Not good for the Jews

From Maggie's Farm, an American Jew's attempt to understand why the tide is turning against Jews in America:
The unimaginable evil of the Holocaust seemed to kill anti-Semitism, even the polite country-club variety that shows up in the work of F. Scott Fitzgerald and Ernest Hemingway. After the war, Hemingway disavowed Jewish jokes, which, he seemed to realize, were connected, in some way, to what happened. It created a bubble, a zone of safety not only for Jews but for other minorities. It’s no coincidence that the civil right movements came in the wake of WWII. Anti-Semitism still existed of course, but, in America, it became socially unacceptable. It retreated to the bedrooms and parlors, where it was expressed in the way of certain mystery religions, in secret, behind closed doors, so quietly you might think it had vanished.
This is my childhood, the world where I grew up. The horror of the Holocaust purchased us a 70-year vacation from history, though we didn’t know it. We believed the world had changed, as had human nature. Jews remained distinct in the new dispensation, but in a good way—a near-at-hand exotic, a symbol of exile, which we were told was the natural state of modern man. For perhaps the only time in history, you might actually want to be a Jew. Because of the close families and good husbands and yada yada. Saul Bellow, Phillip Roth, Mel Brooks. To those of us who came of age in these years, the future seemed like it would be more of the same, the present carried on forever.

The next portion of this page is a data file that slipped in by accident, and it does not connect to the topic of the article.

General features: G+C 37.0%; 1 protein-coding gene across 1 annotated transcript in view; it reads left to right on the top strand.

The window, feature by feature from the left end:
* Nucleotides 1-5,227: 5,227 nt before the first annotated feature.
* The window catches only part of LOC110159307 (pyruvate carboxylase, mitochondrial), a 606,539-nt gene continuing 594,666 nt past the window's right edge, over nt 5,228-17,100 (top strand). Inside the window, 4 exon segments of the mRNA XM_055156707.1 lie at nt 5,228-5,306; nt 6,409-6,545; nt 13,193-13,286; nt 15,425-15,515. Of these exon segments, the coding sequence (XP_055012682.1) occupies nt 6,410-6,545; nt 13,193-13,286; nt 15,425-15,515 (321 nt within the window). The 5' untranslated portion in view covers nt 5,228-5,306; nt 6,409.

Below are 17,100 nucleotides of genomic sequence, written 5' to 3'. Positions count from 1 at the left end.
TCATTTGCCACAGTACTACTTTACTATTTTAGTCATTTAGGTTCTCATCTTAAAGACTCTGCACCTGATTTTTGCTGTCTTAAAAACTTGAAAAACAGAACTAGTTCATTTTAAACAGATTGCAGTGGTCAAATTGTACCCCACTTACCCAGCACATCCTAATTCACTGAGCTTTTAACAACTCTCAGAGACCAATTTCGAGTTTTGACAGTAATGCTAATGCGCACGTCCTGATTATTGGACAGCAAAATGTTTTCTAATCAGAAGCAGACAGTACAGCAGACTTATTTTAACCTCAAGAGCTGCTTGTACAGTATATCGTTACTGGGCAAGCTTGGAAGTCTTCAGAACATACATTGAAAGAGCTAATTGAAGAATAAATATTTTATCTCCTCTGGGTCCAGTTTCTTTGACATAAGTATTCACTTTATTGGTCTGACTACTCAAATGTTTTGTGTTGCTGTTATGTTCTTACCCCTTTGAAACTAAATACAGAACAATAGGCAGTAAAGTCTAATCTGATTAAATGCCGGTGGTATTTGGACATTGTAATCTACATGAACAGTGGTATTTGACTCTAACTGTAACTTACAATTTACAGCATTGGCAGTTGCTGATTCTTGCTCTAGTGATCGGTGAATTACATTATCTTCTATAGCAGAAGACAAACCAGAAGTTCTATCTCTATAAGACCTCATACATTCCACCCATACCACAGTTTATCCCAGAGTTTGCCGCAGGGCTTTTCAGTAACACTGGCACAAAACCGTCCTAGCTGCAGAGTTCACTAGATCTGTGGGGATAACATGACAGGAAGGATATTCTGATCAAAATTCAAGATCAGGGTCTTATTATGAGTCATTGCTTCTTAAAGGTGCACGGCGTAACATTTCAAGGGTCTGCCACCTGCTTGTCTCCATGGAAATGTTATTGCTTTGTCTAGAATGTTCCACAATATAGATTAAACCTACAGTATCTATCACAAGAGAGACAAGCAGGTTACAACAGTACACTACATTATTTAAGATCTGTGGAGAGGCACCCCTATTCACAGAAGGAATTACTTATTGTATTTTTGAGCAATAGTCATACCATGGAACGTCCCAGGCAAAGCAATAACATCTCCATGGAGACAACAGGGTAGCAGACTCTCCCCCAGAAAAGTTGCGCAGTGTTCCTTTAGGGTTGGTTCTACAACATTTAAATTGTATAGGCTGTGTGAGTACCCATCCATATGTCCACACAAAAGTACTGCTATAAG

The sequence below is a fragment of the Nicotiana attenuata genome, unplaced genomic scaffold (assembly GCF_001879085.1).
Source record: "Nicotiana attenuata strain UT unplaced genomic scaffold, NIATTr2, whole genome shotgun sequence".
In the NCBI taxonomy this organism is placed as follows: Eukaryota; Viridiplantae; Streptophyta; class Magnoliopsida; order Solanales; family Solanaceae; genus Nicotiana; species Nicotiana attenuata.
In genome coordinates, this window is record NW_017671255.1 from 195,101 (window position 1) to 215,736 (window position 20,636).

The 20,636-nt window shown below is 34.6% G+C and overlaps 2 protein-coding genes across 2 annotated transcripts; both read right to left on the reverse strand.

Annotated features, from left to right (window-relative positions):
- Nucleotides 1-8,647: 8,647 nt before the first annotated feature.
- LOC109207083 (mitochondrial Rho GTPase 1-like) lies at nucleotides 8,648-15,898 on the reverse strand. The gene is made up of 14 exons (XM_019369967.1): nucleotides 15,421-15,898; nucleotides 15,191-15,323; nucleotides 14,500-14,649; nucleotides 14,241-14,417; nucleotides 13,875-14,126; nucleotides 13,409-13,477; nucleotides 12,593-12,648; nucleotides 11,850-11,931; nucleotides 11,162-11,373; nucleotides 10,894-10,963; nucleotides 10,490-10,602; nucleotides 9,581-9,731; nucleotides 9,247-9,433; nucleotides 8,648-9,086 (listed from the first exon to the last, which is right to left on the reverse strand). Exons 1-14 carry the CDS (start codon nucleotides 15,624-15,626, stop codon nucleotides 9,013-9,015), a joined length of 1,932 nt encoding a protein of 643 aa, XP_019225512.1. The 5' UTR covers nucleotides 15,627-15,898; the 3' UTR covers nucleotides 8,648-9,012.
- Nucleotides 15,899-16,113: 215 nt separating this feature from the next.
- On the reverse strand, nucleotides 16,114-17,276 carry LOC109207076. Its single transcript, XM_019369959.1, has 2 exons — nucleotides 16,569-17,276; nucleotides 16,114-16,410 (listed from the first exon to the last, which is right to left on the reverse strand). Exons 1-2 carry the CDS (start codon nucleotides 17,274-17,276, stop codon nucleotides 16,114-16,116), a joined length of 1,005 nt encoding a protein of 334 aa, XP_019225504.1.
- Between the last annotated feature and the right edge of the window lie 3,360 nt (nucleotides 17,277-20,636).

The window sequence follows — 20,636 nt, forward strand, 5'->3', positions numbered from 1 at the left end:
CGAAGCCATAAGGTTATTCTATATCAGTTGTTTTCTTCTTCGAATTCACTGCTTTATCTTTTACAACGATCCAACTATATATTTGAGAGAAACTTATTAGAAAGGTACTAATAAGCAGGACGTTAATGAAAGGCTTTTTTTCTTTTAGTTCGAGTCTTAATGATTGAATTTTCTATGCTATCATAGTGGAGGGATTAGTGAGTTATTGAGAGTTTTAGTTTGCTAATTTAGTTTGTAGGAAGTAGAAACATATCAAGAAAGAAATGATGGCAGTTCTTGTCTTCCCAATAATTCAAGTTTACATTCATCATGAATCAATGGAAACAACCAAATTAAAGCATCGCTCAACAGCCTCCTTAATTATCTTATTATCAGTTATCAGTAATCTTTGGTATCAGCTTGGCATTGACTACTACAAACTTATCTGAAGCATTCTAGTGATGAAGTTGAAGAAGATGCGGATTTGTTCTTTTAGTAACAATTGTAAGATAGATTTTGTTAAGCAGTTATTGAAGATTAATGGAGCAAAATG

We were wrong.

1 comment:

Grim said...

This was what Lincoln meant by the 'silent artillery of time' -- he was referring to the sacrifices of the American Revolution, the last of those who had lived through it were dying off in his day. There's something about that shift from memory to history that robs even these powerful things of much of their force.

Padraig Pearce came to the same insight in the late 19th century, as regarded the dead of the Fenian revolutionary attempts against the British in Ireland. He realized that what was needed to reinvigorate the cause of Irish revolution was... more dead. And it worked. The Irish revolutionaries who were shot after the Easter Rising of 1916 became the martyrs who provoked the rebellion.

Hopefully we can find a better way to reinvigorate our commitment to befriending our Jewish fellow citizens than Pearce's approach. But it's also true that Lincoln was part of a similar process, reforging the nation's unity in blood.

Maybe it's not just the Holocaust, by the way. I've been noticing that as the last of the WWII generation dies off, America's losing a lot of the sense of itself as a whole that was born of the common sacrifices in that cause. This may be part of that shift: not just anti-Semitic, but a part of a general balkanization.